Rockford: The Arcade Game (Mastertronic) Review | Atari User - Everygamegoing

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Rockford: The Arcade Game
By Mastertronic Added Dimension
Atari 400/800/600XL/800XL/130XE

Published in Atari User #38

Over the years, several games have created a "cult" following amongst Atari game players. However, none have had the same lasting effect as Boulderdash.

Is this because it has an addictive quality that everyone loves, or could it be that the hero - Rockford - is the cutest little rockmite you have ever seen?

Now MAD software has released Rockford: The Arcade Game. It's a conversion of Arcadia Systems' classic coin-op game and the cassette inlay tells you that you have just bought one of the greatest pieces of game software ever released. Read on to find out...

The game is set on five worlds Rockford has to explore. On each, he takes a different identity in his bid to collect items of treasure. His guises are cowboy, hunter, spaceman, doctor and chef - I wonder if he bakes rock cakes?

The various treasures are the Pharaoh's gold masks, apples of eternal youth, Indian pennies, suns and hearts. To collect one, all he has to do is walk over it.

Each world has four levels and each level has four screens. According to my maths, that makes 80 screens in all - plenty to keep you busy.

Wandering around collecting the treasures sounds very easy, but in Rockford's world life is rarely this simple. You must avoid falling rocks that tumble down as you eat the earth, or move a treasure from beneath them.

Deadly monsters inhabit these strange subterranean labyrinths. Some move in pre-set patterns, simply there to make your life difficult while others will chase you.

Yet another type explode when killed, creating treasures as they fade. You may have to do this in order to finish some levels.

Once the required number of items have been retrieved from a set of caves, a door - which looks like a beehive - will appear for you to go through.

Some of the rooms have fiendish traps and puzzles to work out. For example, some are known as Torch Rooms but these only occur on the night-time level. In them, you carry a torch that only allows you to see segments of a room.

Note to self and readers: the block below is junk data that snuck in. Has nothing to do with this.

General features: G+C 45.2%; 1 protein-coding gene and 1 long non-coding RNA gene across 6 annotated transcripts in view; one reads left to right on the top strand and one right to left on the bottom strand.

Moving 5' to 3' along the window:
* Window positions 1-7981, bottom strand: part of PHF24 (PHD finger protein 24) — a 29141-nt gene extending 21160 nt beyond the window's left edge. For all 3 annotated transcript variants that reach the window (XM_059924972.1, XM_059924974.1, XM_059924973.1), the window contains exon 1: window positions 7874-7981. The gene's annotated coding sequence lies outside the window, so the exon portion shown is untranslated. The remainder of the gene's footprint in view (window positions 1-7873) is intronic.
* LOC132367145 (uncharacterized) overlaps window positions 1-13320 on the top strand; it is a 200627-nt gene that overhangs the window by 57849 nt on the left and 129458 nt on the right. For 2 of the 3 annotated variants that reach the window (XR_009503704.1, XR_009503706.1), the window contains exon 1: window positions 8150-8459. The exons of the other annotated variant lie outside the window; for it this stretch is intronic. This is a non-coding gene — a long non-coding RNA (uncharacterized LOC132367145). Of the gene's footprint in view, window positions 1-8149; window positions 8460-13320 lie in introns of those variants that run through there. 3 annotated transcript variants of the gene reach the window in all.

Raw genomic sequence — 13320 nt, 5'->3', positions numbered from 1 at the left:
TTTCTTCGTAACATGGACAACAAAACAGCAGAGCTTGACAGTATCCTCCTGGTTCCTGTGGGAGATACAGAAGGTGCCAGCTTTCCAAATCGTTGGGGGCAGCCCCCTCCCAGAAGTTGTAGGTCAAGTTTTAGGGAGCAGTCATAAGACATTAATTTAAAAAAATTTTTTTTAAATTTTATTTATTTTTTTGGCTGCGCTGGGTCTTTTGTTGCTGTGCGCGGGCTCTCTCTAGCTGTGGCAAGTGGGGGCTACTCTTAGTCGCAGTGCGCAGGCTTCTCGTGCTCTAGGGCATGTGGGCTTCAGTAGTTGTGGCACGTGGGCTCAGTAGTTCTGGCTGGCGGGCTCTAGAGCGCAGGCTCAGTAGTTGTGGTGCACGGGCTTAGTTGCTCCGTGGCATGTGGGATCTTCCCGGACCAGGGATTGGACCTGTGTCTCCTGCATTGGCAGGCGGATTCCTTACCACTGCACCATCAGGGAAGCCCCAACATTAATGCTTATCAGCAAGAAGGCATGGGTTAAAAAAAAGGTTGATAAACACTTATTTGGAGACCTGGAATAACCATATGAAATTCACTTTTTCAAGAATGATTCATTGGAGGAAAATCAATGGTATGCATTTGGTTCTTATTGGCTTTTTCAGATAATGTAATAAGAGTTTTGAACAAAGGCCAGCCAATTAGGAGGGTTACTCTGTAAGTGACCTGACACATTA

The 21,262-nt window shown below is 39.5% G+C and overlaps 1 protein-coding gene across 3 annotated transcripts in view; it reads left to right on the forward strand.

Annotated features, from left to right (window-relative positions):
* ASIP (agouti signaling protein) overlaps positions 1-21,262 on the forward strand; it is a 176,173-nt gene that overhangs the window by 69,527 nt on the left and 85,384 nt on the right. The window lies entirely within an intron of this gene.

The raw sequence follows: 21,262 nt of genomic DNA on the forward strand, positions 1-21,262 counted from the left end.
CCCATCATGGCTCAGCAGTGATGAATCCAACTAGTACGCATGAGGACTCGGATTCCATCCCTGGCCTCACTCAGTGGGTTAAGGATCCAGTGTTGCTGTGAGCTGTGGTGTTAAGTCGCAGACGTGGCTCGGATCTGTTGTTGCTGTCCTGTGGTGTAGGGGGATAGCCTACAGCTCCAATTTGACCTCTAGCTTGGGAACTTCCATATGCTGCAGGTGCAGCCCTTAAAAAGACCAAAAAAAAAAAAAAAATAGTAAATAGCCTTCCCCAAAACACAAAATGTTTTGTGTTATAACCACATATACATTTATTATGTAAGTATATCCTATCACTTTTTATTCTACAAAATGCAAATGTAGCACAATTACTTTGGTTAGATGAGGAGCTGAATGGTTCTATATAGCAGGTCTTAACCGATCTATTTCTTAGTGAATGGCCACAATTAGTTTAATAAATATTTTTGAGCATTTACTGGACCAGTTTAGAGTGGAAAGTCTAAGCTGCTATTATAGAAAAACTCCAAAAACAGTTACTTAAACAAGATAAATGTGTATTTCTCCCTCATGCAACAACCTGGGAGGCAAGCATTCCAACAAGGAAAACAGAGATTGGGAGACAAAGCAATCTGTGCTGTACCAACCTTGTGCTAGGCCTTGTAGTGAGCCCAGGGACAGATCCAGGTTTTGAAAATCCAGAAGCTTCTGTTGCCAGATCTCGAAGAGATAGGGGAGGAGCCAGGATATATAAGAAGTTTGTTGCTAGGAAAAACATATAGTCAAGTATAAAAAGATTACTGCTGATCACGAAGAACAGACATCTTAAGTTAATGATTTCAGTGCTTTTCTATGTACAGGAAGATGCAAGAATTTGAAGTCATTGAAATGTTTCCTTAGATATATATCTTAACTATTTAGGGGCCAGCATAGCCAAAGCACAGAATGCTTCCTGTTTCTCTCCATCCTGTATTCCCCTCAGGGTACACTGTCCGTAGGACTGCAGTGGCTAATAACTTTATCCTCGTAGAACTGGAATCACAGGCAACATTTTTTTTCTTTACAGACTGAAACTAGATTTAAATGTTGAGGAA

Some have a fire that you have to put out. To accomplish this you must find a tap and turn it on, then push the water to the fire.

Of all the puzzles and devious traps I encountered, the most annoying were the walls that grow. If you remove a boulder or treasure in the wrong order the wall will follow you, making it very easy to pen yourself in.

Although the graphics are not as good as the original game - and remember no other computer format has been able to emulate the quality of the old Atari version - it does have that certain classic touch to it.

Rockford is still animated in his old way - if you stand around too long doing nothing he starts to get a little nervous and begins to twitch and shuffle around.

The sound effects are lacking when compared to the original but, they are superior to other games currently on the market and they do add atmosphere.

It's nice to see Rockford back on my TV screen again, even if it is in such unusual surroundings.

Compared with the original version, the on-screen action seemed a little slower, and there was a tinge of a delay in joystick response - but I could be comparing it to the old version too much.

If you are a fanatic of the Boulderdash game and love to see that cute little rock termite fly around the screen, then invest in this game - at £2.99 it's an absolute bargain.

And if you get bored with it, you will find a free copy of Crystal Raider on the B side.

Keith Pattison

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